USQ LogoCourse specification
The current and official versions of the course specifications are available on the web at http://www.usq.edu.au/course/specification/current.
Please consult the web for updates that may occur during the year.

CLI2201 Climate Change and Variability

Semester 2, 2013 External Toowoomba
Units : 1
Faculty or Section : Faculty of Sciences
School or Department : Biological & Physical Sciences
Version produced : 21 April 2014

Contents on this page

Staffing

Examiner: Joachim Ribbe
Moderator: Andy Le Brocque

Rationale

A better understanding of the world's climate system is essential in order to achieve sustainable development of our natural environment and to appreciate the impact of future climate change and variability. Insight comes from the physical mechanisms that drive our climate and its variability and are underpinning the development and application of climate system models. This course is designed to provide students with a sound understanding based on physical principles into the functioning of the climate system.

Synopsis

The course discusses the underlying physical processes and mechanism that drive the world's climate system and future climate change. Students examine the architecture and design of climate models ranging from simple energy balance models to complex climate system models. Insight is provided into the phenomena of climate change and variability and past climates of the planet on regional and global scales are investigated in the context of presently observed climatic changes. The course highlights examples of climate change and variability and historical approaches to adapting to climate change and harnessing the opportunities that arise from projecting climate variability and its application to managing economic activities. Access to the internet is required.

Objectives

On completion of this course students will be able to:

  1. describe general dynamics of the climate system on global scales;
  2. apply simple models based on physical processes of the climate system to study the response of climate to varying forcing;
  3. explain the physical processes that apply to the circulation of the ocean and atmosphere;
  4. describe non-seasonal climate mechanisms that lead to departures from anticipated climate pattern;
  5. describe the practical benefits of Climate Change and variability studies in areas such as agricultural climatology and applications;
  6. demonstrate an understanding of Climate Change forecasting.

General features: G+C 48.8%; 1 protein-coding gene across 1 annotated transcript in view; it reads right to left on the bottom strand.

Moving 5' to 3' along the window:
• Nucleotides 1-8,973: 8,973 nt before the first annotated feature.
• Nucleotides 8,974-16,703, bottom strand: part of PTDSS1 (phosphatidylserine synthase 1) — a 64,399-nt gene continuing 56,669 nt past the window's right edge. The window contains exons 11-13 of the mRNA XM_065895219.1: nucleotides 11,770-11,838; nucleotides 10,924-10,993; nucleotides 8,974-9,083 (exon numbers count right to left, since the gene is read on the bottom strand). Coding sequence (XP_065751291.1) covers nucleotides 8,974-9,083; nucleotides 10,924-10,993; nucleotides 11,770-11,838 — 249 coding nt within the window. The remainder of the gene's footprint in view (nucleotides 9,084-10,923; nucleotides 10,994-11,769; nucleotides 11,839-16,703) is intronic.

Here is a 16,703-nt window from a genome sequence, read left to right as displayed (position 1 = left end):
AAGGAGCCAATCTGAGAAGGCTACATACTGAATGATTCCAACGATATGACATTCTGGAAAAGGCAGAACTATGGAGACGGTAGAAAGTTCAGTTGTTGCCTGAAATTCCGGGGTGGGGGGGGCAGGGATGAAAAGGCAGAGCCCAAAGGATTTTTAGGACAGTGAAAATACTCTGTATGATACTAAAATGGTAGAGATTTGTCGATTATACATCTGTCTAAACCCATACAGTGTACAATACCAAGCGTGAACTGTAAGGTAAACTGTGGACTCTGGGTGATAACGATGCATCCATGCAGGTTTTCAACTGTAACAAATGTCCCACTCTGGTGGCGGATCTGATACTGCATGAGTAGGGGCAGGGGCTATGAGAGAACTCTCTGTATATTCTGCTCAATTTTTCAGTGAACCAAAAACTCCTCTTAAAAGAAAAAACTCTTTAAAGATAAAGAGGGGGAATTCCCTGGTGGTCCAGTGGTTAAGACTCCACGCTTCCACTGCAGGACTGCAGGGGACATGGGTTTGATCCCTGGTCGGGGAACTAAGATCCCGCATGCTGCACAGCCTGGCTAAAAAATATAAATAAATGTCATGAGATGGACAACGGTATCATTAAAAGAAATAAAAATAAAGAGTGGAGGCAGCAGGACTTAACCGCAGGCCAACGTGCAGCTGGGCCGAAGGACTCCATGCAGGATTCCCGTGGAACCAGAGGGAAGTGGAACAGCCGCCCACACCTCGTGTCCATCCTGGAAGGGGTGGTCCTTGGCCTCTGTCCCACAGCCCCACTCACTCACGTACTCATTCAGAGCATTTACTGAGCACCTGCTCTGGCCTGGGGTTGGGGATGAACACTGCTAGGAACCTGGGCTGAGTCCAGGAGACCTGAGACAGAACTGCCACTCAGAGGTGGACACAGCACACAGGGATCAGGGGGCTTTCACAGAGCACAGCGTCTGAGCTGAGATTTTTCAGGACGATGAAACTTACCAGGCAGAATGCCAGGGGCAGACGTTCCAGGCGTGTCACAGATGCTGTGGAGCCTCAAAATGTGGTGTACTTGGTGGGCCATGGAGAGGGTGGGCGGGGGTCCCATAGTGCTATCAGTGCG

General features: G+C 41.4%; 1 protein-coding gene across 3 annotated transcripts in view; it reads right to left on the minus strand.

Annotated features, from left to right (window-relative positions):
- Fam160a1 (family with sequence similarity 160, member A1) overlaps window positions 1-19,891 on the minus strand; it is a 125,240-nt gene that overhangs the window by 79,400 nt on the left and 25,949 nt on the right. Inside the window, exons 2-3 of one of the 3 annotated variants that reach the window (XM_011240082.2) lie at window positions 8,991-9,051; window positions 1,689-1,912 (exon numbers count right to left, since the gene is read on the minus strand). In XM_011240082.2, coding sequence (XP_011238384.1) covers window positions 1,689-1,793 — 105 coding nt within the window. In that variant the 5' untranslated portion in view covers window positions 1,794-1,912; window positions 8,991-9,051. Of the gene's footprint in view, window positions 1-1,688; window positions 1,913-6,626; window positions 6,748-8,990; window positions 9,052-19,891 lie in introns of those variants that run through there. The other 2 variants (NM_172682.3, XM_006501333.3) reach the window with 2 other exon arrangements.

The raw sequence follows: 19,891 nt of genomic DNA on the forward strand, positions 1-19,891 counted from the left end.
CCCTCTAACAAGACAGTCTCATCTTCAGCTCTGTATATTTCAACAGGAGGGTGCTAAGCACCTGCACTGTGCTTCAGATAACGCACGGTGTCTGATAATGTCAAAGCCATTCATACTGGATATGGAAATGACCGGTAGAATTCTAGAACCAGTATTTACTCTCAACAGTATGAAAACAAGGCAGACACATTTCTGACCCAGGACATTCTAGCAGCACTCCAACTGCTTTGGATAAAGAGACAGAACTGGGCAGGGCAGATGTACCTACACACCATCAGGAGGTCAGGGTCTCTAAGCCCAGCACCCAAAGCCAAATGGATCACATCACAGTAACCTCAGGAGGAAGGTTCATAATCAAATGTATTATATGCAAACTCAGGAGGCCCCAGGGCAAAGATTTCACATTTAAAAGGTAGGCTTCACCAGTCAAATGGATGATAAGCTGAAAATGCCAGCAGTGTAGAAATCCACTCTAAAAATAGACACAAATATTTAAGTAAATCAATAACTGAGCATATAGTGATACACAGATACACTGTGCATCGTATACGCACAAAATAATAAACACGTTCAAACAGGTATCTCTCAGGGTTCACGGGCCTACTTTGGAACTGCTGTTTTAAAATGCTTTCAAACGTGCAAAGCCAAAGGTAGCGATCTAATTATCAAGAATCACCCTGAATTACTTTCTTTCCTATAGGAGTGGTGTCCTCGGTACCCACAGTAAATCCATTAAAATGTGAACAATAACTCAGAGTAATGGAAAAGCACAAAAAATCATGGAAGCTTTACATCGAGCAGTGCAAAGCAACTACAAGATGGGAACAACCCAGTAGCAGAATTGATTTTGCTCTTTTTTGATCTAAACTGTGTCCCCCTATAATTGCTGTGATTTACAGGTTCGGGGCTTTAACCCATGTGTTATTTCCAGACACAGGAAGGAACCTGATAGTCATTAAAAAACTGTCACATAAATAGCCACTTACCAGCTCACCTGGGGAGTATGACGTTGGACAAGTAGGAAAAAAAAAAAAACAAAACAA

Topics

Description Weighting(%)
1. The global climate system 20.00
2. Physical processes in the climate system 25.00
3. Physical models of the climate system 25.00
4. Climate Forecasting 10.00
5. Climate Change and Variability in Australia 20.00

Text and materials required to be purchased or accessed

ALL textbooks and materials available to be purchased can be sourced from USQ's Online Bookshop (unless otherwise stated). (https://bookshop.usq.edu.au/bookweb/subject.cgi?year=2013&sem=02&subject1=CLI2201)

Please contact us for alternative purchase options from USQ Bookshop. (https://bookshop.usq.edu.au/contact/)

  • IPCC 2007, Working Group I Report, "The Physical Science Basis",
    <http://www.ipcc.ch/ipccreports/ar4-wg1.htm>.
  • Sturman, A P and Tapper, N J 2006, The Weather and Climate of Australia and New Zealand, 2nd edn, Oxford University Press, Melbourne.

Reference materials

Reference materials are materials that, if accessed by students, may improve their knowledge and understanding of the material in the course and enrich their learning experience.
  • American Meteorological Society, Abstracts and Table of Contents, Journal of Physical Oceanography.
    ((available through USQ Library's e-library).)
  • American Meteorological Society, Journal of Climate.
    ((available through USQ Library's e-library).)
  • Royal Metrological Society, International Journal of Climatology.
    ((available through USQ Library's e-library).)
  • American Association for the Advancement of Science, Science (available through USQ Library's e-journal library.).
  • Nature Publishing Group, NATURE GEOSCIENCE (available through USQ Library's e-journal library.).
  • Nature Publishing Group, NATURE (available through USQ Library's e-journal library.).

Student workload requirements

Activity Hours
Directed Study 52.00